For a second consecutive year, B&W Y‑12 sponsored a $2,500 Tennessee Valley Technology Council (TVTC) Scholarship to support a local student “passionate about technology.” This year’s winner is Elijah Harris.
Harris will be entering the University of Tennessees College of Agriculture this fall with plans to major in biosystems engineering. Concerns for our nations economy in general and product affordability in particular propel his academic interests, which include the study of nontraditional food and fuel production and alternative energy sources.
Kevin Finney, Y‑12s Deputy Manager and Senior Director for Global Security and Technology Programs and TVTC chairman, presented Harris with the scholarship.
“Elijahs enthusiasm and dedication are the cornerstones of innovation,” said Finney. “And those are qualities the Tennessee Valley Technology Council and B&W Y‑12 want to foster and help move forward with this scholarship.”
Reared on a hobby farm in south Knoxville, Harris credits his family with steering him toward his current career path. Encouraged to play outside and to learn about plants and animals, Harris developed a deep appreciation for the environment.
“When I toured the biosystems engineering department at UT last fall, I was intrigued with the research projects that were taking place,” Harris reflected. He began to consider the implications of the research and began to dream of creating environmentally friendly products that all socio-economic groups could afford, noting that “incorporating alternative forms of energy and fuel into [ones] lifestyle is a lot like purchasing ‘healthy food’ at the grocery store. There is always quite a price tag for striving to do the right thing.”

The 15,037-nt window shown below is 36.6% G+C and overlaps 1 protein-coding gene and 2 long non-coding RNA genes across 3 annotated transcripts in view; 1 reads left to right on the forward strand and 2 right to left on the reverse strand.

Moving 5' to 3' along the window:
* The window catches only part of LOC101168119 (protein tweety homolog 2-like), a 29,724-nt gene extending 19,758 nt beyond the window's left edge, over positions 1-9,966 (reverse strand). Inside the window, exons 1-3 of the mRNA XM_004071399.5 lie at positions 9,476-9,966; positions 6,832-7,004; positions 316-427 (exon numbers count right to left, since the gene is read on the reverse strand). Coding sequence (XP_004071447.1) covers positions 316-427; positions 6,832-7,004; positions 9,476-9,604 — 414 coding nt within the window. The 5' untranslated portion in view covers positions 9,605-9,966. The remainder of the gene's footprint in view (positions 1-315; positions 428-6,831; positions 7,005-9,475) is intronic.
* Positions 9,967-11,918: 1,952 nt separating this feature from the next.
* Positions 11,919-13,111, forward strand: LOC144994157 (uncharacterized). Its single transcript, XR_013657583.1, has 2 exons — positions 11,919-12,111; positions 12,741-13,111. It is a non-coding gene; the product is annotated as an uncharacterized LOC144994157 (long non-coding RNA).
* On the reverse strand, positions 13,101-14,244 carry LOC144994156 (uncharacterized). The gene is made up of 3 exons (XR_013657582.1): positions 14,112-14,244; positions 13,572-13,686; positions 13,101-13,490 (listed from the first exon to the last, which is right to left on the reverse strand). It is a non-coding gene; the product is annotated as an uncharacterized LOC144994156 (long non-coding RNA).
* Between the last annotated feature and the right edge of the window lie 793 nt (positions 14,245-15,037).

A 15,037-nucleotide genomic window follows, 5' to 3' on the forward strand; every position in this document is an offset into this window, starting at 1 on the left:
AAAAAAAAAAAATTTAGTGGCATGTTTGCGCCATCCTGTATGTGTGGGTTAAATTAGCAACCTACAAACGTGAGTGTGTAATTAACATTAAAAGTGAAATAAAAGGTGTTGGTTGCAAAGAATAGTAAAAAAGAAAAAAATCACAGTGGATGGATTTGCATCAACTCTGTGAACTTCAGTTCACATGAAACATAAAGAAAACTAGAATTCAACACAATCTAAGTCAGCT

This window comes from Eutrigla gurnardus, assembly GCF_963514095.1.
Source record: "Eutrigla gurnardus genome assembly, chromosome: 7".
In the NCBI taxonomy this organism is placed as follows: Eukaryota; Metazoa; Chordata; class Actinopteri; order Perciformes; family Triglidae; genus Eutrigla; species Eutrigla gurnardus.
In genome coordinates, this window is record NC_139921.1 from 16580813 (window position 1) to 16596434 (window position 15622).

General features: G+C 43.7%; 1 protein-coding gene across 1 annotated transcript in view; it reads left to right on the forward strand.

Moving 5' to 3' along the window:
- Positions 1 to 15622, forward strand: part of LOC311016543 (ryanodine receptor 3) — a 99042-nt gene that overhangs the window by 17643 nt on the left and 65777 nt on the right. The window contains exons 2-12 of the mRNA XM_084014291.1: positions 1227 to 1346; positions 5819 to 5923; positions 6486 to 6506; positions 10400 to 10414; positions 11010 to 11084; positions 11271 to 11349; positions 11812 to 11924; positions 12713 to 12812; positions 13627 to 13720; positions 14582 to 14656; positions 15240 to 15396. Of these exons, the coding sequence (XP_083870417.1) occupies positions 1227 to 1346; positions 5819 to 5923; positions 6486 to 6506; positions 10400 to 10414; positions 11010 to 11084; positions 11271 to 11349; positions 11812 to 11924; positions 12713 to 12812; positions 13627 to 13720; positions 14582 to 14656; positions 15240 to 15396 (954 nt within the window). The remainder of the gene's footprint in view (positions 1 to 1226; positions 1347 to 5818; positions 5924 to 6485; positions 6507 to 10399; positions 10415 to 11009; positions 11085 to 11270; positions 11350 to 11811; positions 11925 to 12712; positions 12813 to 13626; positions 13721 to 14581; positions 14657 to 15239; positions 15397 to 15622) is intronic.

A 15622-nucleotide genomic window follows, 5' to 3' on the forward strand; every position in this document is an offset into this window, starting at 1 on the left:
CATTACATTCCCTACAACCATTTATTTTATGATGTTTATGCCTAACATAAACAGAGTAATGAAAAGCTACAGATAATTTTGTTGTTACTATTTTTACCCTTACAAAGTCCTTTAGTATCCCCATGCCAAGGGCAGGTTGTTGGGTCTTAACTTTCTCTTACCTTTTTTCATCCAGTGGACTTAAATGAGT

Harris is a graduate of South-Doyle High School, where he was captain of its basketball team for two years and an outstanding member of its choral music program for four years. He was selected by the faculty as one the schools “Top 12” seniors.
A part-time employee of a local hydroponic farm, Harris is gaining valuable experience in one of his areas of interest. He reported, “I am learning firsthand about the benefits and challenges of this and other creative production methods.”
TVTC strives be a driving force for regional economic growth and to influence the composition of the work force of the future. According to Cathy Fore, the councils education coordinator, the TVTC scholarship is “one way it is putting together two es — education and entrepreneurship — to help fulfill the councils mission.”
TVTC is a program of Technology 2020, an innovation and entrepreneurship enterprise founded in Oak Ridge to “build our region one job at a time.” For information and guidelines about the TVTC scholarship, visit http://www.tech2020.org.